Jason and I planned and prepared for a natural birth, and by that I mean unmedicated, with as few interventions as possible. At the very least, I wanted to avoid an epidural and I wanted absolutely no part of a c-section. In my preparation, I read lots of birth stories and a few books, followed a few blogs and, most of all, enrolled Jason and I in the Bradley Method of Natural Childbirth classes. There were 12 classes in total and they covered good nutrition and exercise, information on various forms of intervention and how best to avoid them, relaxation exercises, and strategies for our labor coaches - our husbands. We tried to go with a midwife at a Birthing Center, but it wasn't covered by insurance and we couldn't afford to pay out of pocket. We ended up with a midwife practice through Kaiser. And, even after all of our planning and preparation, I wanted some extra insurance for my natural birth, so we hired a doula, our childbirth instructor Sarah.

Now, I knew that if I had to be induced, I had a higher chance of getting additional interventions, particularly if pitocin was used, and a higher chance of ending up with a c-section. So, starting from 37 weeks, I began praying and hoping that I would go into labor. Then June 27th (my due date) came and went. I tried acupuncture, nipple stimulation, pressure points, and walking. Oh my did I walk. I met with one of my midwives and discovered that I was dilated at all - "Not even a dimple" she said. We decided that as long as I had a few non-stress tests, I could wait until July 11th, a full two weeks after my due date. The stress just kept building. I even tried the Murphy's Law of labor induction - at 41 weeks, Jason and I went to Black Butte for 4th of July, a good 2.5 hour drive from Portland, and at least 2 hours from the nearest Kaiser hospital. Still nothing. A few days before July 11th, I met with another midwife to plan my induction. If I didn't go into labor on my own, the I would come in at 6am on July 11th to be induced. Oh the stress!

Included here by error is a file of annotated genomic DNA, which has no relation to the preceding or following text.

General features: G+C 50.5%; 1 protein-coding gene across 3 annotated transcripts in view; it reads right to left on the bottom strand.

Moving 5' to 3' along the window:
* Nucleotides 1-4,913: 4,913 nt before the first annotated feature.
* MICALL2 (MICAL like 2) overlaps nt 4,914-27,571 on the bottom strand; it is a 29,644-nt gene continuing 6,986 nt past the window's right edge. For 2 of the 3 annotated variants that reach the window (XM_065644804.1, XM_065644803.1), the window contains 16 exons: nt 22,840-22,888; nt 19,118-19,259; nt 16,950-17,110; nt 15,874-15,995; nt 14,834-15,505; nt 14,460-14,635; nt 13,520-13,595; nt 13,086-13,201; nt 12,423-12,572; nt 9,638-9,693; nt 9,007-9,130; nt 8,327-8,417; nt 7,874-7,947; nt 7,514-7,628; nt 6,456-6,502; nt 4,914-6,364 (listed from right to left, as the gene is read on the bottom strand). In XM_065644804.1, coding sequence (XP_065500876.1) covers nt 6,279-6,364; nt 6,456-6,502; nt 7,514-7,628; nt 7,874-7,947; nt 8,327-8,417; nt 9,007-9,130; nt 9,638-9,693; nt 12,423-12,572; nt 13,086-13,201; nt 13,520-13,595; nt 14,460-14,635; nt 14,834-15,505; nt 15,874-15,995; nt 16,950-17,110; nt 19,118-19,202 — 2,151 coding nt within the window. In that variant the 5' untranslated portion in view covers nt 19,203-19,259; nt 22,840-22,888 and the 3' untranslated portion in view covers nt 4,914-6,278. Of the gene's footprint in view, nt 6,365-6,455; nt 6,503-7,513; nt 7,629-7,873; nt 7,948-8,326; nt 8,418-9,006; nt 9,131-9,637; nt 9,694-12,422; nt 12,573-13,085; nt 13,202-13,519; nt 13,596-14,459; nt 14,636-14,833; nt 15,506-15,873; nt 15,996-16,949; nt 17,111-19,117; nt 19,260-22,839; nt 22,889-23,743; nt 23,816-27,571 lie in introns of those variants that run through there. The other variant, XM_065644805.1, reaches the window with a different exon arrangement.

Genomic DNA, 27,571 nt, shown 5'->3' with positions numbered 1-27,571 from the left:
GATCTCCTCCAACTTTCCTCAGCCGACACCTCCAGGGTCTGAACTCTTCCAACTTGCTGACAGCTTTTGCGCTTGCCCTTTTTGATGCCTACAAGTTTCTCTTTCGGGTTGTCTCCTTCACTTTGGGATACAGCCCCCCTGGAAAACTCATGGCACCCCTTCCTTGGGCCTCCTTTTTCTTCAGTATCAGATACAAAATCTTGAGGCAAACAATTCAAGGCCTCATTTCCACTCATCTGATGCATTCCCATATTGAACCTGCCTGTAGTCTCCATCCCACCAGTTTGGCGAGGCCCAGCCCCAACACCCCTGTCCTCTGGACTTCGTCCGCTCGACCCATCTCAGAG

On Friday, July 10th I had contractions off and on all day, and they were certainly stronger than they had previously been, but still nothing to get excited about. That night we took our dog to Jason's sister's and got ourselves all ready to go and then went to bed. We were nervous and stressed, but also a little excited, because we figured that at the very least we'd have our baby by Sunday night.

I woke up at 2:00am for no particular reason, and then about 30 seconds later I felt my water break. I bolted for the bathroom, calling to Jason as I went that my water had broken. Well, he decides that the best course of action is to just put down some towels and go back to bed, especially since my contractions weren't particularly strong. However, I realized pretty quickly that there was meconium, which can be a sign of distress, so I decided we should go in. After all, they were expecting us in a few hours anyway.

When we arrived, the contractions were coming every 3 minutes and lasting 45 seconds - usually a pretty good sign. However, they still weren't particularly strong and I was only dilated to 1.5cm, and about 65% effaced - not great for a woman who is supposed to be in labor. Now, one thing I have to mention is that our Kaiser hospital experience was amazing. The very first thing the labor triage nurse did was ask for our birth plan, and then she proceeded to inform the first midwife we saw of our wishes. This happened every time there was a nurse shift change. So they put me in a room, and Jason and I commenced waiting. We walked, I ate some breakfast, we walked some more. Around 11am, I thought the contractions were picking up so I asked Jason to call Sarah and I asked the nurses if I could go in the labor tub. Sarah arrived at about 1pm, while I was in the tub. Things had died down a little while in the tub, so I decided to get out and walk around.